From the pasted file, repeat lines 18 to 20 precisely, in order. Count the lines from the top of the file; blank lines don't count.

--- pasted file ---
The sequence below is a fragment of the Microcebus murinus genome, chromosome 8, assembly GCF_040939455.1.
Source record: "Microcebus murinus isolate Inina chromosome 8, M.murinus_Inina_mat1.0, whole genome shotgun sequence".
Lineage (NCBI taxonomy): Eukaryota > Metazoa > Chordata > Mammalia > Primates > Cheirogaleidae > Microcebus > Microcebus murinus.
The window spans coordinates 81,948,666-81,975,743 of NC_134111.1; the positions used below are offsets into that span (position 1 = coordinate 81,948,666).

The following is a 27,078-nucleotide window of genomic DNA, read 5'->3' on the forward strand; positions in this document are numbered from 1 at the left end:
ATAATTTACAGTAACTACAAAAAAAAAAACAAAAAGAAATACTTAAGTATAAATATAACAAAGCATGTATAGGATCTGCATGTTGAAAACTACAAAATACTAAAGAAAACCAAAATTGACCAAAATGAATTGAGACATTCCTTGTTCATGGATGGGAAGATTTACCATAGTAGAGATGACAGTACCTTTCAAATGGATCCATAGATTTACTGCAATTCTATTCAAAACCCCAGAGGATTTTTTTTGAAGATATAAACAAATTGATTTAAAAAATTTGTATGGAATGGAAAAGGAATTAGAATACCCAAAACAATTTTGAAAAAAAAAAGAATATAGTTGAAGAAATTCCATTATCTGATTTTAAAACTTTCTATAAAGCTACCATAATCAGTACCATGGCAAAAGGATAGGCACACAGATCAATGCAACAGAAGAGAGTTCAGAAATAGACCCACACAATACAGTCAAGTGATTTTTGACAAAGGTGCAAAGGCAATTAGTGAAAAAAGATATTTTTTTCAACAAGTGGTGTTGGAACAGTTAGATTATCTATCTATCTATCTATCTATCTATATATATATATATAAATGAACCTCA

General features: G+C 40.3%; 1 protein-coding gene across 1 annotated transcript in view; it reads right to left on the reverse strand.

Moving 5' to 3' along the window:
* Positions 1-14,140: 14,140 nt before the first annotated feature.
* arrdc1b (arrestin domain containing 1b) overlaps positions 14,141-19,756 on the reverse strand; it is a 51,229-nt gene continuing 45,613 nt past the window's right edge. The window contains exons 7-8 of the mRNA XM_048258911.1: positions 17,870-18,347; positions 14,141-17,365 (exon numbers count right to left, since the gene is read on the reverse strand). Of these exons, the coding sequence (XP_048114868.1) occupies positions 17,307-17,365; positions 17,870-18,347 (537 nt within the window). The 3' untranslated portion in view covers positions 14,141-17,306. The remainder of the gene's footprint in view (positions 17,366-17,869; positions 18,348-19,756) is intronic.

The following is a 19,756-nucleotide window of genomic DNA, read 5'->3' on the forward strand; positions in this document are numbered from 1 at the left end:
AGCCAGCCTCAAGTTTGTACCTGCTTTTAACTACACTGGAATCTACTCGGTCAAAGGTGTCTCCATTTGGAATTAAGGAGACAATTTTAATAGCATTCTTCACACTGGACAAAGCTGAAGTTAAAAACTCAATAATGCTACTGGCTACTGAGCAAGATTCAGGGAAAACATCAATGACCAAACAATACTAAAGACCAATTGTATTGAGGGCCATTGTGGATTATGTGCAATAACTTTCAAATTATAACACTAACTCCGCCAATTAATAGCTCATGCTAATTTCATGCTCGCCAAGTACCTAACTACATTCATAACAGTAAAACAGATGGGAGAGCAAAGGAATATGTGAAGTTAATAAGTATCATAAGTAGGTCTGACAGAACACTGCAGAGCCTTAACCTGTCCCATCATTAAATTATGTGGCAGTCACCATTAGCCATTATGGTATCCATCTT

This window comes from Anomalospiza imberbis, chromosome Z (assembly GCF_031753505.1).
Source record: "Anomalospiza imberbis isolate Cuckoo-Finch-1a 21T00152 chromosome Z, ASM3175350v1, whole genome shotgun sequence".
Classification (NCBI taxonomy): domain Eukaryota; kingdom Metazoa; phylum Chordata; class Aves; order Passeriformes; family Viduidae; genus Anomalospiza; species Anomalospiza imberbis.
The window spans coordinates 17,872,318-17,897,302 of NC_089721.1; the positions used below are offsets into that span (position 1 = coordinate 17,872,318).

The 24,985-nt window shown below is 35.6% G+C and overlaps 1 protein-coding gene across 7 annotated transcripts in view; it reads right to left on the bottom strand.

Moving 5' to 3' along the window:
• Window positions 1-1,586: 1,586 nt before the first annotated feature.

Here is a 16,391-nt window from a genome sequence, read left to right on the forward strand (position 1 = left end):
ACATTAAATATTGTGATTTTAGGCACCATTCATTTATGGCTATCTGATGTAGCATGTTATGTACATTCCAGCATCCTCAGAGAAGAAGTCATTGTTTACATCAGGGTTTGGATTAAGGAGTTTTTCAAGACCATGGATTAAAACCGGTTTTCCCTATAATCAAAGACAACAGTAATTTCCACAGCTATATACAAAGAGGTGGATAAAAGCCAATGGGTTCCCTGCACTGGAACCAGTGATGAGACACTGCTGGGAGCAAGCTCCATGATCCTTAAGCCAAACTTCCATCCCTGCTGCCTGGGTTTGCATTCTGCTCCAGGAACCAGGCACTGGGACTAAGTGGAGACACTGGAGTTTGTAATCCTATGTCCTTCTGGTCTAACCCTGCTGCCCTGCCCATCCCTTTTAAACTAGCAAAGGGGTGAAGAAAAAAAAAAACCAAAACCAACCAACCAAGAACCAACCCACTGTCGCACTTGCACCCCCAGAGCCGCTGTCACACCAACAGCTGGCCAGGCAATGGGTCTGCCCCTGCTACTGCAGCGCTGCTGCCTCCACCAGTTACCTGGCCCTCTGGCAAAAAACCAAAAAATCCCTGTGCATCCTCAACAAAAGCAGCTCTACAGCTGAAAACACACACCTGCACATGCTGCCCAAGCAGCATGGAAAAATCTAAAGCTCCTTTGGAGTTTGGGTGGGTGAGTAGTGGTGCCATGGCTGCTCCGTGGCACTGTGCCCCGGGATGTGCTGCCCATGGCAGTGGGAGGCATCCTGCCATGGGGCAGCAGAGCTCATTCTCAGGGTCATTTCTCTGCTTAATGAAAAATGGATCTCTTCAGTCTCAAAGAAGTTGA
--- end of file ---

Moving 5' to 3' along the window:
• Window positions 1-1,586: 1,586 nt before the first annotated feature.

Here is a 16,391-nt window from a genome sequence, read left to right on the forward strand (position 1 = left end):